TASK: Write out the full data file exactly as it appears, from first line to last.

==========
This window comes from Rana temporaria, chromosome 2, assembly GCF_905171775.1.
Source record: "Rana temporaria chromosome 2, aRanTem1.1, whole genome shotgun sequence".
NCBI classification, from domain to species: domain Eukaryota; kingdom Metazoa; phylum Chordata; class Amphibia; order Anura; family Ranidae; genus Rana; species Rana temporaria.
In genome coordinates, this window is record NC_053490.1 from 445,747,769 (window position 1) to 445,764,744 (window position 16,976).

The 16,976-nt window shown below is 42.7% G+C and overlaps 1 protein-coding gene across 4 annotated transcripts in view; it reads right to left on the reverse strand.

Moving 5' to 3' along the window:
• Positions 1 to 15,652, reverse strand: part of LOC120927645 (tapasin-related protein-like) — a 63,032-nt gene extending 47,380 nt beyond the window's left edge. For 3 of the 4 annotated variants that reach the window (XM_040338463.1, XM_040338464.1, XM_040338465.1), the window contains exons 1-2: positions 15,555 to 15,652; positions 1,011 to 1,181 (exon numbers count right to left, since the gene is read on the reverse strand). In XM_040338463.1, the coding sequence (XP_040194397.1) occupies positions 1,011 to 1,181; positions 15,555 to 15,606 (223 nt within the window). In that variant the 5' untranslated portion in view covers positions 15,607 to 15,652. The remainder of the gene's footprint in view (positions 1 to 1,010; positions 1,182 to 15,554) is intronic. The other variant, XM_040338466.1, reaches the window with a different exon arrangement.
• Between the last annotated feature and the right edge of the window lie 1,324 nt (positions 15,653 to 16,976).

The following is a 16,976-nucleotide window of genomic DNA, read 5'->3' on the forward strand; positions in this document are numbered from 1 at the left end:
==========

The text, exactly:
This window comes from Rana temporaria, chromosome 2, assembly GCF_905171775.1.
Source record: "Rana temporaria chromosome 2, aRanTem1.1, whole genome shotgun sequence".
NCBI classification, from domain to species: domain Eukaryota; kingdom Metazoa; phylum Chordata; class Amphibia; order Anura; family Ranidae; genus Rana; species Rana temporaria.
In genome coordinates, this window is record NC_053490.1 from 445,747,769 (window position 1) to 445,764,744 (window position 16,976).

The 16,976-nt window shown below is 42.7% G+C and overlaps 1 protein-coding gene across 4 annotated transcripts in view; it reads right to left on the reverse strand.

Moving 5' to 3' along the window:
• Positions 1 to 15,652, reverse strand: part of LOC120927645 (tapasin-related protein-like) — a 63,032-nt gene extending 47,380 nt beyond the window's left edge. For 3 of the 4 annotated variants that reach the window (XM_040338463.1, XM_040338464.1, XM_040338465.1), the window contains exons 1-2: positions 15,555 to 15,652; positions 1,011 to 1,181 (exon numbers count right to left, since the gene is read on the reverse strand). In XM_040338463.1, the coding sequence (XP_040194397.1) occupies positions 1,011 to 1,181; positions 15,555 to 15,606 (223 nt within the window). In that variant the 5' untranslated portion in view covers positions 15,607 to 15,652. The remainder of the gene's footprint in view (positions 1 to 1,010; positions 1,182 to 15,554) is intronic. The other variant, XM_040338466.1, reaches the window with a different exon arrangement.
• Between the last annotated feature and the right edge of the window lie 1,324 nt (positions 15,653 to 16,976).

The following is a 16,976-nucleotide window of genomic DNA, read 5'->3' on the forward strand; positions in this document are numbered from 1 at the left end: